Difference between revisions of "Hilltowns Civil War Memorial"
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Revision as of 18:12, 28 March 2013
HILLTOWNS CIVIL WAR MEMORIAL
- Senior Editor: Harold Miller
- Editor: Betty Fink
- Those who helped with this project are too numerous to name but we thank them sincerely.
Hilltowns during the Civil War
On the 150th anniversary of the Civil War we offer these memorial pages in honor of the men from the Hilltowns who served in the Union Army.
Perhaps over half of the men from the Hilltowns that enlisted either died, went missing and were presumed dead, or were permanently disabled in the war. The only monument to the dead is in the Rensselaerville Cemetery where on July 4, 1867, a 17-foot marble Civil War monument was dedicated to the 29 soldiers from the Town of Rensselaerville who died in the Civil War.
For story of how the men of each of the Hilltowns served their country during the Civil War, click on the links below.
There were more than 600 documented men from the hilltowns that enlisted to serve in the Civil War. Of those, 31 were killed in action (15 of whom were members of the 7th Heavy Artillery), and another 11 died as a direct result of battlefield wounds. In addition, 65 men were wounded in action and disabled, but survived. 57 men were captured and imprisoned, of them 38 died while in prison and 19 survived the ordeal. 51 men died of disease, and another 35 were disabled as a result of disease, combat or non-combat events. 3 men died accidental deaths.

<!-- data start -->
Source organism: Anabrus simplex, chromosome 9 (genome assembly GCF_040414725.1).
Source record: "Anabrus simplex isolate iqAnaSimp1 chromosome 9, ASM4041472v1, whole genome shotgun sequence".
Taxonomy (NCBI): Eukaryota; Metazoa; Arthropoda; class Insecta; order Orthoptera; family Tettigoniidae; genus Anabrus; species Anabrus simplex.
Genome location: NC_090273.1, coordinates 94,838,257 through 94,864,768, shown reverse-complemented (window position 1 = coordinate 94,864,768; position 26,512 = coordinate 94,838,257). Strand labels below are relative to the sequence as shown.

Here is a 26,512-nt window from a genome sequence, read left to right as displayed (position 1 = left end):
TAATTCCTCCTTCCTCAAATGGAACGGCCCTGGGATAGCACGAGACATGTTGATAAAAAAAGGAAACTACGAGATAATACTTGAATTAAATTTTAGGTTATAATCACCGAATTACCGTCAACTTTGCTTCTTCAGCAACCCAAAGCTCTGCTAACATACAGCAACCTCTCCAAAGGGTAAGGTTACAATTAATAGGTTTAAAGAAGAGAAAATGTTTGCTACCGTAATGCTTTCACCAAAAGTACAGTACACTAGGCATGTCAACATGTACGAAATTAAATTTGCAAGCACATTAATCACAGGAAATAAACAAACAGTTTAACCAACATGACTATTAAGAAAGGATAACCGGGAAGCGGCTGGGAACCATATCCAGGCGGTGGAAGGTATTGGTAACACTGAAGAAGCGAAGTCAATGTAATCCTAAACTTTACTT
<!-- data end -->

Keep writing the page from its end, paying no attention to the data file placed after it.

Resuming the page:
The regimental links below contain the names of the Albany County Hilltowns Civil War casualties and a brief description of the event.
- 177th Regiment, New York Volunteer Infantry. The 177th was stationed at Port Hudson, Louisiana, which was swampy and disease ridden. Hundreds of men died of yellow fever, typhoid and chronic diarrhea.
- 7th Regiment New York Heavy Artillery. The men of the 7th Heavy Artillery were in some of the heaviest combat of the war. A number of area men were captured and held at the infamous Andersonville Prison in Georgia where they either starved to death or died of disease first. The story of the 7th Regiment is told in the Carnival of Blood, by Richard Keating.
- 113th Regiment - One hundred and Thirteenth Regiment N.Y. Volunteers, later re-organzied as the Seventh Regiment, N.Y.H.A. Volunteer Artillery was organized first as the Albany County Regiment in the 13th Senatorial District.